Construction Monkey

Construction Monkey Blog

When managers in construction start beating the drum of more production, the message that is typically received from the crews is “you need to be working harder”. While this may be true in some instances, most of the time this is not what is being said. In construction, especially for subcontractors that are performing the labor, money is made or lost in the amount of work being put in per hour charged to the job (productivity). The more money made results in profits, bonuses, better pay, and additional work for the company and its employees.

Working “harder” could yield some modest gains in the drive for better productivity; however, those gains will be temporary and could come with many unintended consequences. Most workers are moving and working at a reasonable pace. Yes, they could be moving faster, but just like a runner, sprinting will only require you to slow down later in the race to catch your breath. Construction projects are a marathon and at some points in a project a sprint may be needed, but it is unreasonable to expect everyone to sprint for the entire race.

Focus on Work Process

The better way to improve productivity is to focus on the work process. Managers, companies, and workers who want better productivity are not really concerned with the amount of sweat pouring out of one’s hard hat, they care about the quantity of quality work being done per hour of cost. When I mention work process, I am referring to the entire process from planning, material staging, resource allocation, work installation, and quality control of a given installation. This is where productivity can be won or lost.

Let’s look at an example where a crew of two are installing tile in a kitchen area. Because of previous job requirements, the tile was put on pallets in a staging area that is 100 feet from the work area. The crew was not provided a pallet jack, and thus they make the trip from the work area to the staging area about every 20 minutes to retrieve another box of tiles to install. If focus was placed on the work process, the entire pallet would be moved adjacent to the work area in the morning, saving at least an hour of labor from the multiple trips made throughout the day. This hour can then be spent installing tile in lieu of moving back and forth.

In another common example, two people are assigned to hang light fixtures in a grid ceiling. In lieu of working independently, they work together. One person is charged with retrieving the fixture and delivering to the other and then the second person puts it in the grid ceiling. As you can imagine, there is waiting time for the both workers while the other completes their task. This waiting time is lost production, and if each person worked independently, productivity could be increased by as much as 100% without either person “sprinting”.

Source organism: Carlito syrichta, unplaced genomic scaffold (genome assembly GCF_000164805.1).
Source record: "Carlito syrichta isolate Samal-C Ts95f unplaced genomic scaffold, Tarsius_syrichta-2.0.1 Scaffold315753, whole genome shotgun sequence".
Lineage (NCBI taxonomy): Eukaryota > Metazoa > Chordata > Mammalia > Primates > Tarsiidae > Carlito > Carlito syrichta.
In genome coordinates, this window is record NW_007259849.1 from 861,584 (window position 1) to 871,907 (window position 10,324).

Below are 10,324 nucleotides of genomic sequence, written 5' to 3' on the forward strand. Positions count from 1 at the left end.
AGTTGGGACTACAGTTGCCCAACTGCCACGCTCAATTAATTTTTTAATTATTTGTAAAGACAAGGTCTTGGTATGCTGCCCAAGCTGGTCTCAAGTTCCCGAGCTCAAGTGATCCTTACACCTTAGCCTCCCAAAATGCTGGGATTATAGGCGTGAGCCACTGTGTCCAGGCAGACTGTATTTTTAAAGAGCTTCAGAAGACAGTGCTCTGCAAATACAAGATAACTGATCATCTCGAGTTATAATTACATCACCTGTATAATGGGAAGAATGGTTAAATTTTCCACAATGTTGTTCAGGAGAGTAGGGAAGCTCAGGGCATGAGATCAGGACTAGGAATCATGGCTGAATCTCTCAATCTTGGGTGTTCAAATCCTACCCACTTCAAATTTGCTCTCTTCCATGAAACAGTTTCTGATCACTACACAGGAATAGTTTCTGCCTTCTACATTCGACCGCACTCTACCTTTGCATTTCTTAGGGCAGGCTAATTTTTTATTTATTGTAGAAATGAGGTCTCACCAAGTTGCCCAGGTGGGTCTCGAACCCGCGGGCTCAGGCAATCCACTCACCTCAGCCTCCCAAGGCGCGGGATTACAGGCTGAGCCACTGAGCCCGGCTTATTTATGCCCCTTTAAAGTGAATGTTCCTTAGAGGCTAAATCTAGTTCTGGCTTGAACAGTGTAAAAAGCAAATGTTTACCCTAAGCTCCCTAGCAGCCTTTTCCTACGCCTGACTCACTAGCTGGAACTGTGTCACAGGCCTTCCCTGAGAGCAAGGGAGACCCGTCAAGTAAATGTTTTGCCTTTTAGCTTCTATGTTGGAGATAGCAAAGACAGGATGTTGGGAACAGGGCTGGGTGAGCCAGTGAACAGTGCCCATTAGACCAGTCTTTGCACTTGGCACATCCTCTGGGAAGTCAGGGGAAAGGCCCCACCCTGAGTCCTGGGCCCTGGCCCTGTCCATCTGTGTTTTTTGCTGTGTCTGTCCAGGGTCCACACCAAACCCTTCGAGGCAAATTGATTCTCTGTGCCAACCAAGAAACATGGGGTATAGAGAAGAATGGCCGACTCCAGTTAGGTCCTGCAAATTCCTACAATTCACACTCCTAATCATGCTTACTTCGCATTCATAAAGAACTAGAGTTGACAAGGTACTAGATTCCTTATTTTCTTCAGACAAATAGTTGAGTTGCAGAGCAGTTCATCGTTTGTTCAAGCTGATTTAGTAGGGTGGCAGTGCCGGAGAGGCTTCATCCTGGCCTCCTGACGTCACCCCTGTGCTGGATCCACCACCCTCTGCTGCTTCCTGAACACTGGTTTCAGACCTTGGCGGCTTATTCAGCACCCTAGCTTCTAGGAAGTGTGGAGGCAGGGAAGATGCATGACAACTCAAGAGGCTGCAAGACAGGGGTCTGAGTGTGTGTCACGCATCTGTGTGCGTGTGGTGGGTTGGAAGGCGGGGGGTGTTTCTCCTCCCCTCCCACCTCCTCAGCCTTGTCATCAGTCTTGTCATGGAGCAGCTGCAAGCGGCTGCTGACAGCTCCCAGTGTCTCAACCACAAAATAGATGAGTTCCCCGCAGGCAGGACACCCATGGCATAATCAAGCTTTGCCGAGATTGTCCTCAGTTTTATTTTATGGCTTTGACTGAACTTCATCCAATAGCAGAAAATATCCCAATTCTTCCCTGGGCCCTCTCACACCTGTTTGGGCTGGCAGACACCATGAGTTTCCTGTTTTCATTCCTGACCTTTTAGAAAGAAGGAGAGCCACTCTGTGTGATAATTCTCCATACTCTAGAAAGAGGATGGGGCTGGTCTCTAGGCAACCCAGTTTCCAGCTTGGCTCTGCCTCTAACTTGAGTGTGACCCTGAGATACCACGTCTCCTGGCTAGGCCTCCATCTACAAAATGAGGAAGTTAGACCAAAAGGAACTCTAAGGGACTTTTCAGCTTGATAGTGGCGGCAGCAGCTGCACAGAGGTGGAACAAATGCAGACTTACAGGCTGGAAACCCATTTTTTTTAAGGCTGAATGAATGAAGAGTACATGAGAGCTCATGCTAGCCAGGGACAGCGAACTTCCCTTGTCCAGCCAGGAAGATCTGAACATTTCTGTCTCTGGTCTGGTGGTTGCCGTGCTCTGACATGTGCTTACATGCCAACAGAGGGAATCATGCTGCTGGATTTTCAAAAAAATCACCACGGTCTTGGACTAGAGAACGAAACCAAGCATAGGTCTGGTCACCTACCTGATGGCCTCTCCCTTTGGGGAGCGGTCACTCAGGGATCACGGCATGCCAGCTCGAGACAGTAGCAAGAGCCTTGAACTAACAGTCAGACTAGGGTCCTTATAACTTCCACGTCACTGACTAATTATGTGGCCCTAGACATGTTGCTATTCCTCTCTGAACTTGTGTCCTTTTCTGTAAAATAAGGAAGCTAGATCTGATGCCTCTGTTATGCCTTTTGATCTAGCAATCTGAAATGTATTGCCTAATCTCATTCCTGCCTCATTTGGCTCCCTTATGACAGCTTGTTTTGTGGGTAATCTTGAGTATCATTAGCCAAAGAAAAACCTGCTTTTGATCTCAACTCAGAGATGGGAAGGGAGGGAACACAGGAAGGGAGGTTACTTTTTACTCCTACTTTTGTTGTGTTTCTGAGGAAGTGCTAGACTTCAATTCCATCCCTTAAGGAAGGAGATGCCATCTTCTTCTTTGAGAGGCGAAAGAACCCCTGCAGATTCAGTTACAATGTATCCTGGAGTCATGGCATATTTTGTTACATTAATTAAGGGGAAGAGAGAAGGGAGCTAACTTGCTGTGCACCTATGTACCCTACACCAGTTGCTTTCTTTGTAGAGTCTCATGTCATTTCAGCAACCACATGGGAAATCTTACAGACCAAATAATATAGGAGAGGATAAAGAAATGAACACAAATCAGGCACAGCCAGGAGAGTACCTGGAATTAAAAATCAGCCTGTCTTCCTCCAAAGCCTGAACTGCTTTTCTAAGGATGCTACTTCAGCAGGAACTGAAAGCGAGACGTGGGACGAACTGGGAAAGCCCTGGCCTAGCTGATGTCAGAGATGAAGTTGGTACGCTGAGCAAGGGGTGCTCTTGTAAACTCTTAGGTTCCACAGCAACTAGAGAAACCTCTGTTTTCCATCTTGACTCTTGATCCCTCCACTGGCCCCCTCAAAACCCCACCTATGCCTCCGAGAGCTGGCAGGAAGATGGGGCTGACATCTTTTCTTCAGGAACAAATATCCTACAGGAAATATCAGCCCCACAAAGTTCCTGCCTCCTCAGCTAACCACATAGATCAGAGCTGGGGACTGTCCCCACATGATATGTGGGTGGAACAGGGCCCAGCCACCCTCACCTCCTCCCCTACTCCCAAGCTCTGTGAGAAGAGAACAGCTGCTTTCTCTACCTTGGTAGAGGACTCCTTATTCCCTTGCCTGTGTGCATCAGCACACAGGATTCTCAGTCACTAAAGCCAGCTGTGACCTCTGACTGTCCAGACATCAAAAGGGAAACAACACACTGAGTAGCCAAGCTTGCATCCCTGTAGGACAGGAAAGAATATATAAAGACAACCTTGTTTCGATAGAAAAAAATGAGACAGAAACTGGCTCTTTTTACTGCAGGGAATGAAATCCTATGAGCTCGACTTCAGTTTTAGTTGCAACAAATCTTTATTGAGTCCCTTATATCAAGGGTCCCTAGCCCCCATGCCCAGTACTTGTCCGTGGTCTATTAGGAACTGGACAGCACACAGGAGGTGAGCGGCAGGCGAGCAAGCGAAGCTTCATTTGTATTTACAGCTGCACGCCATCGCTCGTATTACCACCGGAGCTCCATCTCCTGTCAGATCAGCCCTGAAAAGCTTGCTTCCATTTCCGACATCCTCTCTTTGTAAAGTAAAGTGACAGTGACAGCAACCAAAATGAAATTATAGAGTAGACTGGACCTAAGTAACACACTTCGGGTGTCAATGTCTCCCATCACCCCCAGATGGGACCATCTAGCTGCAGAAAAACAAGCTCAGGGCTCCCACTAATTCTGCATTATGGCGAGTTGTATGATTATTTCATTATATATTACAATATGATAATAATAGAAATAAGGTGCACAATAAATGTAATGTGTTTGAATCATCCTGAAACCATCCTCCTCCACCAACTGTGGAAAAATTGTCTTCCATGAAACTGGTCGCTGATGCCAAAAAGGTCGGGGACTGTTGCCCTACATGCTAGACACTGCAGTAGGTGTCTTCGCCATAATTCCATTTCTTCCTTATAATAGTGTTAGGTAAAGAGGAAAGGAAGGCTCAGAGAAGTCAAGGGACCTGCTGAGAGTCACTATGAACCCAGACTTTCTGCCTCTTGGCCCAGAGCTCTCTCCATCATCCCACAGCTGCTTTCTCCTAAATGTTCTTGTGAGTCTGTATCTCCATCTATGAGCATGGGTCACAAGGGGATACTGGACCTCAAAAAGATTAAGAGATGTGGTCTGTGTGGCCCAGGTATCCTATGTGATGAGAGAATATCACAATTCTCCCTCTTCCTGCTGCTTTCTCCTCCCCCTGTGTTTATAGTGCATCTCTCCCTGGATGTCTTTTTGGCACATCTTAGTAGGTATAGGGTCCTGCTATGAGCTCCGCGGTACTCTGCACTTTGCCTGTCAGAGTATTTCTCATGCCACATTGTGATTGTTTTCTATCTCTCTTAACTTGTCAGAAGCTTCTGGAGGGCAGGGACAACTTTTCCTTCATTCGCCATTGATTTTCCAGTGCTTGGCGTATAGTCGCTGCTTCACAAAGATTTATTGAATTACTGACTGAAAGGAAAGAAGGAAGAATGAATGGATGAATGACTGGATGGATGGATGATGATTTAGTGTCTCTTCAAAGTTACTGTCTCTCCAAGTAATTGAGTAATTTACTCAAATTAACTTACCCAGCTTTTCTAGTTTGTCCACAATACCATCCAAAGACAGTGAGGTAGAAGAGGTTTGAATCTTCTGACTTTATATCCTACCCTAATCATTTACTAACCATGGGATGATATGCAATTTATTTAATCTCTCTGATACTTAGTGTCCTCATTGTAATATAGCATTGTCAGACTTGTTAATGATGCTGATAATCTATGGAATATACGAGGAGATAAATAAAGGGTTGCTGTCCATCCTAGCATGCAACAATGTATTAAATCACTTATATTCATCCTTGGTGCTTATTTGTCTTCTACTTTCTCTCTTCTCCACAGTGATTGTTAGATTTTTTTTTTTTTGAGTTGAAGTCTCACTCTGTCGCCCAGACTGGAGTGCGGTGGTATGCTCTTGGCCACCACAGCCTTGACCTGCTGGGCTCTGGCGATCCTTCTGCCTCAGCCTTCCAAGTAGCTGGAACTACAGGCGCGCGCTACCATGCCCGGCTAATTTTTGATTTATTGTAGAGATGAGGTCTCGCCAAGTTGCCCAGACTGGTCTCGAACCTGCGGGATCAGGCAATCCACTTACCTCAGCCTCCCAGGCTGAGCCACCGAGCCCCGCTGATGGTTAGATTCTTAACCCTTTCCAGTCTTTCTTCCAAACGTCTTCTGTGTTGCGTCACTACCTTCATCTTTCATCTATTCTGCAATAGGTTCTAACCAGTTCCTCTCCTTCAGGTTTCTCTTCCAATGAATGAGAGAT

How Do You Analyze Work Process

Any good process analysis has four common steps:

  • Plan
  • Execute
  • Analyze
  • React

Be sure you are planning your work. In planning you should be determining the number of workers, how the work should be placed, if all of the material is there, if the work area is ready for you, the goals to be achieved in a day, and what tools will be required to best succeed at the plan.

Go ahead and execute the plan, while ensuring that you are collecting data on how you are performing. Executing plans without gathering proper metrics and measurements will not allow you to improve your performance.

Analyze the data that was collected while executing your plan. Did you meet the goals that were set? What happened that you didn’t expect? How could the plan be changed to make for different outcomes?

React to the analysis. If you encountered problems with the tools, provide different tools. If productivity was 80% of expected, maybe you need to experiment with different materials, steps, or crew mixes. Remember that doing the same thing over and over expecting different results is just insane.


While hard work is a key element to good construction, productivity is not driven by it. Most workers are working hard and for that reason working smarter is the key to productivity. You can only achieve smarter work by managing the system that is your work product.

About the Author

Craig Pierce

Craig Pierce has been working in the construction industry for the past 25 years helping subcontractors master their trade. Currently he is President of Atalanta Enterprises which provides consulting services to contractors And software solutions through